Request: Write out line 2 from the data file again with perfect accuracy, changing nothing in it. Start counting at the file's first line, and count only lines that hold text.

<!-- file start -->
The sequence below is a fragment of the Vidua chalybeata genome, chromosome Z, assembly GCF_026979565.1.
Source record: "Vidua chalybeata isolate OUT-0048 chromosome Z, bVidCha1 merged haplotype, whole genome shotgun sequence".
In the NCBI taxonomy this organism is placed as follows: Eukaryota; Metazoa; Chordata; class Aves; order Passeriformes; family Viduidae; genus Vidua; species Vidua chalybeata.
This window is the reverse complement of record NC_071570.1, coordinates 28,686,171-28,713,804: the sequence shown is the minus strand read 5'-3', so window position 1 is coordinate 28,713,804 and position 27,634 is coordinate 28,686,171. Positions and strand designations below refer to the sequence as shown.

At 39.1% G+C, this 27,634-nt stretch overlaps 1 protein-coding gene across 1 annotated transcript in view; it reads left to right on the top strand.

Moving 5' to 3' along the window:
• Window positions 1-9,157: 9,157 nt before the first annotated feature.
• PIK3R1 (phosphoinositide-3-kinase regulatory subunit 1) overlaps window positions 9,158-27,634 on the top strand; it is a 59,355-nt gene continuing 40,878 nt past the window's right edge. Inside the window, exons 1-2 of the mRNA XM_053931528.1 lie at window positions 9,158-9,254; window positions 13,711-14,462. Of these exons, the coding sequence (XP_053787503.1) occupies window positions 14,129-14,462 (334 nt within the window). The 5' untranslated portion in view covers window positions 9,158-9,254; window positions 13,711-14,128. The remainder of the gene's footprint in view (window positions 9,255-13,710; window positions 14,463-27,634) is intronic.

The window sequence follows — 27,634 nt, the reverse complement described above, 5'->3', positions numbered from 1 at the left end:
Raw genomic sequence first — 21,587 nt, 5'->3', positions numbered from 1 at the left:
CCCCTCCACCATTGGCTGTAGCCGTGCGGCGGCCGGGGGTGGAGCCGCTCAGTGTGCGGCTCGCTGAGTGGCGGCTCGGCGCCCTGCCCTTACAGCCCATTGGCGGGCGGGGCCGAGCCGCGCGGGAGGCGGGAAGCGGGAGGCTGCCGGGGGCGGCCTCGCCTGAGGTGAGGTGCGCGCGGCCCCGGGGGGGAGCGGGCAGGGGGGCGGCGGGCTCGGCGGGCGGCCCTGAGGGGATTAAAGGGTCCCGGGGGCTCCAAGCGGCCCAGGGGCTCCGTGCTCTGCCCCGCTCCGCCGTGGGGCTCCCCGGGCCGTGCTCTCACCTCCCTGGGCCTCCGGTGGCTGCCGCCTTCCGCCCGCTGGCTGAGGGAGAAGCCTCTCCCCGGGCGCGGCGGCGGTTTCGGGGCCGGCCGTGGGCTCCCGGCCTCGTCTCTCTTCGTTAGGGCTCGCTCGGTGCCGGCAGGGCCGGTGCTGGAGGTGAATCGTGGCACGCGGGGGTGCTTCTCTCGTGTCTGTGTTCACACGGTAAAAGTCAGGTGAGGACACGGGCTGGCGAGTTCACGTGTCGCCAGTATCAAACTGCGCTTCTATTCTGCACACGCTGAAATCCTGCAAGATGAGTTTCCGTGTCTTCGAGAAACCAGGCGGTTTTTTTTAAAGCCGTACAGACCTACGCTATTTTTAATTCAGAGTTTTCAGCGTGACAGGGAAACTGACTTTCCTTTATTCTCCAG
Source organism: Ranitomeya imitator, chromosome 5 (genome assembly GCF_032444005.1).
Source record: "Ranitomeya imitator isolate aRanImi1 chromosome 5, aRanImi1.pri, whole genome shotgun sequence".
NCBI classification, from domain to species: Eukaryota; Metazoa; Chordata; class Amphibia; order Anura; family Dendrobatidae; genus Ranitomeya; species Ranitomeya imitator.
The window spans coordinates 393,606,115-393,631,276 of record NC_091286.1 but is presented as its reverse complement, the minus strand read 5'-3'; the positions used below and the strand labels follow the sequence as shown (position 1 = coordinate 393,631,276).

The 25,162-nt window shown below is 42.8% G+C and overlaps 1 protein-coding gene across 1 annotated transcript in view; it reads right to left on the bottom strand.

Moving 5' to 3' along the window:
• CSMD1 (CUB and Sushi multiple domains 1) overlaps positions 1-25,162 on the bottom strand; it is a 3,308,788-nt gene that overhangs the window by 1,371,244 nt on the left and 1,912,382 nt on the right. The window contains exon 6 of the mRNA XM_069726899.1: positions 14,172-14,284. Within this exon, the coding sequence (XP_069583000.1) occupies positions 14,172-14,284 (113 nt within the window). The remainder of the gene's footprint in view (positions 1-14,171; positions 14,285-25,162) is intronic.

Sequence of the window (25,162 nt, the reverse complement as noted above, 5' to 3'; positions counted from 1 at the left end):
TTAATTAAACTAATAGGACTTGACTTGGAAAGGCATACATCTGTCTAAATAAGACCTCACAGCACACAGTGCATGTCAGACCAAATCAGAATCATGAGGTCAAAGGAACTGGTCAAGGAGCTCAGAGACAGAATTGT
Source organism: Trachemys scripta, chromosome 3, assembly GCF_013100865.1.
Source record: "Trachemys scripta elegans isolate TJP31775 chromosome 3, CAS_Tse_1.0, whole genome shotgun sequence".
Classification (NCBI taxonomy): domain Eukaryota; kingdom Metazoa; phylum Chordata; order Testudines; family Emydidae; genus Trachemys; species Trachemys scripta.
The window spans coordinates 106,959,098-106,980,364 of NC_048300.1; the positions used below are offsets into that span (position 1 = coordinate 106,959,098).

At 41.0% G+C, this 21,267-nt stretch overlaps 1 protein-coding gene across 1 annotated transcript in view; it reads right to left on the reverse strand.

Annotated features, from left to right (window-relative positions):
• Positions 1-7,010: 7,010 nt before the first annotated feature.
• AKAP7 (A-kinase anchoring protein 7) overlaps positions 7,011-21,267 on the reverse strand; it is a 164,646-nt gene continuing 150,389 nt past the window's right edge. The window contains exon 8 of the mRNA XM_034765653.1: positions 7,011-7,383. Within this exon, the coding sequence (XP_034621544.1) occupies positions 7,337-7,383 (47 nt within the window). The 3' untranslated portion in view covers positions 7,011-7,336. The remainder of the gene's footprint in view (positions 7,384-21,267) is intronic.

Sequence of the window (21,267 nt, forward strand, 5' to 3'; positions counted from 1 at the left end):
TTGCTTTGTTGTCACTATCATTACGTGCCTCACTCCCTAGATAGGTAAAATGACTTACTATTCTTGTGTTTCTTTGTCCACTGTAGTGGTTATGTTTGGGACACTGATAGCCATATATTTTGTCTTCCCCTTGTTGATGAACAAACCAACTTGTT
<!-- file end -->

Source record: "Vidua chalybeata isolate OUT-0048 chromosome Z, bVidCha1 merged haplotype, whole genome shotgun sequence".